Reading Elizabeth Wurtzel’s rant about how rich wives are killing feminism and fueling the war on women wasn’t on today’s To Do list.
But according to her, I don’t have a job, so I guess it’s all good. And no I’m not rich, but she didn’t only attack the rich stay at home mom.
Alright, let’s look at some of her points.
Who can possibly take feminism seriously when it allows everything, as long as women choose it? The whole point to begin with was that women were losing their minds pushing mops and strollers all day without a room or a salary of their own.
Boredom might go a long way toward motivating people, however Ms. Wurtzel makes a gross oversimplification for the motivation of the feminist movement.
Consider first that the loudest demands for equality began in the 1800s– spearheaded by educated women.
Check this out– it’s called logic. In the 1800s an educated woman was a wealthy woman. A wealthy woman in the 1800s did not mop; she had servants. It wasn’t ennui that provoked those women, but rather exclusion from interesting conversations.
Beyond that, the feminist movement was about women being trapped in abusive marriages, without the ability to establish credit, or open checking accounts. It was about women being denied access to birth control, and safe, legal abortive procedures. Equal pay is important, but without the ability to control reproduction it doesn’t mean much.
Why does a SAHM referring to her day as a job seem to provoke such a negative knee jerk response in working moms? Semantics?
So, in the interest of keeping the peace, fine, I don’t have a job.
But I do work, and much like any non-profit volunteer, my work has value.
Even moms with full-time jobs spend 86 percent as much time with their kids as unemployed mothers, so it is apparently taking up the time of about 14 percent of a paid position.
I can’t find the source for this quote– can you email it to me?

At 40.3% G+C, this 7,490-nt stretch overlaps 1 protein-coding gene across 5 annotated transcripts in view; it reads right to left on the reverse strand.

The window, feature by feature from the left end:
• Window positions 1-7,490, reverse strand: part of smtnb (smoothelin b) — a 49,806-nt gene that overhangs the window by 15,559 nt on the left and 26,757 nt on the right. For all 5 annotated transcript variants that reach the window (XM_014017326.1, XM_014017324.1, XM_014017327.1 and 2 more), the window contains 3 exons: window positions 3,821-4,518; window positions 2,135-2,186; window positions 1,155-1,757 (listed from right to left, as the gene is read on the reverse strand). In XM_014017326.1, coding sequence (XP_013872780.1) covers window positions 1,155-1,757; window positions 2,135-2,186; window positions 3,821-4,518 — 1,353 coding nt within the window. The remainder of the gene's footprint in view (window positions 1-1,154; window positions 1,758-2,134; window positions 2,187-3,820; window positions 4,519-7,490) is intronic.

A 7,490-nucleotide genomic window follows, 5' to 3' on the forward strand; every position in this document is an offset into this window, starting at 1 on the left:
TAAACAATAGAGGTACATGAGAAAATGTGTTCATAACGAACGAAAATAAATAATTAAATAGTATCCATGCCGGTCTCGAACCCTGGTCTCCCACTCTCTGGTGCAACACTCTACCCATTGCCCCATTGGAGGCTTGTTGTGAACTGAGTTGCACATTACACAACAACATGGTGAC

I blame the working mom for ruining feminism! After all, these women are earning a wage, but are still carrying the bulk of child and household responsibilities despite having partner/spouses available to share the burden. Those working moms should put their high-heeled foot down– right away.
Of course, I’m not actually blaming working moms for this trendy war on women. I’d never judge an entire group of women based on a few examples in two extremely non-representative socio-economic time zones. Because that would be, well, stupid.
This disparity between working and stay at home moms is a symptom of a larger problem: the United States’s ultimate failure to value any working contribution that isn’t desperately manic.
I have to admit that when I meet a woman who I know…one who has read The Second Sex and therefore ought to know better — but is still a full-time wife, I feel betrayed.
See, mostly I feel betrayed by the sneeringly pompous women who degrade my contributions to the female’s quest for equality because I’m at home. You know, raising the next generation of (male!) feminists.
Yeah, totally failing over here.
Interestingly enough– and I think this applies to many of my SAHM friends– being a full-time SAHM mom isn’t the best choice for my family. For me the best choice would be to work part-time. However, with two children and laughably expensive childcare that option is unavailable.
But, hey thanks for sharing your story. Enjoy that golden tower of integrity– I have to mop the floor.